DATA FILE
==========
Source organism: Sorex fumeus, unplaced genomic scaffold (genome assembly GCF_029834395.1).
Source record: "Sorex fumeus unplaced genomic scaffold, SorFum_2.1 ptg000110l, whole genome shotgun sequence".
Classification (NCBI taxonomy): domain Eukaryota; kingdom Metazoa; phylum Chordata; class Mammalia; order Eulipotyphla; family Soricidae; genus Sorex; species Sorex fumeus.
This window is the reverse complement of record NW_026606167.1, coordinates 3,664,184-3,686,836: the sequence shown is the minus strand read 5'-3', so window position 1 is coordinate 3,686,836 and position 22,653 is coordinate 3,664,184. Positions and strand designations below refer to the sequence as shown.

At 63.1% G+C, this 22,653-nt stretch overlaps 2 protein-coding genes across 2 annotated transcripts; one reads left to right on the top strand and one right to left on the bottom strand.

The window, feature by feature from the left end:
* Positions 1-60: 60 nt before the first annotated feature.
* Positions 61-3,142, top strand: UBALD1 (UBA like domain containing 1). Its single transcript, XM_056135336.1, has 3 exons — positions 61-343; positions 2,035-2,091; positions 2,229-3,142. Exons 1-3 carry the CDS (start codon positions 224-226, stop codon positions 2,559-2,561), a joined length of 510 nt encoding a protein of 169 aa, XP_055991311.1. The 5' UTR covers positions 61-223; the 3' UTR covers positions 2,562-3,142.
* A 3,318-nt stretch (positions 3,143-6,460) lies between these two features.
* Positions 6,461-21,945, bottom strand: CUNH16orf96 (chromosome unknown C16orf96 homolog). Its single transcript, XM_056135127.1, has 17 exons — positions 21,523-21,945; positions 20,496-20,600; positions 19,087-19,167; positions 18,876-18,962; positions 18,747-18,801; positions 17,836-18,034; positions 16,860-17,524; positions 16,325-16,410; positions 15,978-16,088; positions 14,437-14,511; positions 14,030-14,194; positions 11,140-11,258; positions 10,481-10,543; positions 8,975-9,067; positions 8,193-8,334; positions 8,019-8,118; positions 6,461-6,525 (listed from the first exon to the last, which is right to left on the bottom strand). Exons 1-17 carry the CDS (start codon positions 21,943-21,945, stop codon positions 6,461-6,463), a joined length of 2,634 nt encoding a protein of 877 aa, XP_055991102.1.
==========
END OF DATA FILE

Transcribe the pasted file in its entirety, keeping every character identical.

Source organism: Sorex fumeus, unplaced genomic scaffold (genome assembly GCF_029834395.1).
Source record: "Sorex fumeus unplaced genomic scaffold, SorFum_2.1 ptg000110l, whole genome shotgun sequence".
Classification (NCBI taxonomy): domain Eukaryota; kingdom Metazoa; phylum Chordata; class Mammalia; order Eulipotyphla; family Soricidae; genus Sorex; species Sorex fumeus.
This window is the reverse complement of record NW_026606167.1, coordinates 3,664,184-3,686,836: the sequence shown is the minus strand read 5'-3', so window position 1 is coordinate 3,686,836 and position 22,653 is coordinate 3,664,184. Positions and strand designations below refer to the sequence as shown.

At 63.1% G+C, this 22,653-nt stretch overlaps 2 protein-coding genes across 2 annotated transcripts; one reads left to right on the top strand and one right to left on the bottom strand.

The window, feature by feature from the left end:
* Positions 1-60: 60 nt before the first annotated feature.
* Positions 61-3,142, top strand: UBALD1 (UBA like domain containing 1). Its single transcript, XM_056135336.1, has 3 exons — positions 61-343; positions 2,035-2,091; positions 2,229-3,142. Exons 1-3 carry the CDS (start codon positions 224-226, stop codon positions 2,559-2,561), a joined length of 510 nt encoding a protein of 169 aa, XP_055991311.1. The 5' UTR covers positions 61-223; the 3' UTR covers positions 2,562-3,142.
* A 3,318-nt stretch (positions 3,143-6,460) lies between these two features.
* Positions 6,461-21,945, bottom strand: CUNH16orf96 (chromosome unknown C16orf96 homolog). Its single transcript, XM_056135127.1, has 17 exons — positions 21,523-21,945; positions 20,496-20,600; positions 19,087-19,167; positions 18,876-18,962; positions 18,747-18,801; positions 17,836-18,034; positions 16,860-17,524; positions 16,325-16,410; positions 15,978-16,088; positions 14,437-14,511; positions 14,030-14,194; positions 11,140-11,258; positions 10,481-10,543; positions 8,975-9,067; positions 8,193-8,334; positions 8,019-8,118; positions 6,461-6,525 (listed from the first exon to the last, which is right to left on the bottom strand). Exons 1-17 carry the CDS (start codon positions 21,943-21,945, stop codon positions 6,461-6,463), a joined length of 2,634 nt encoding a protein of 877 aa, XP_055991102.1.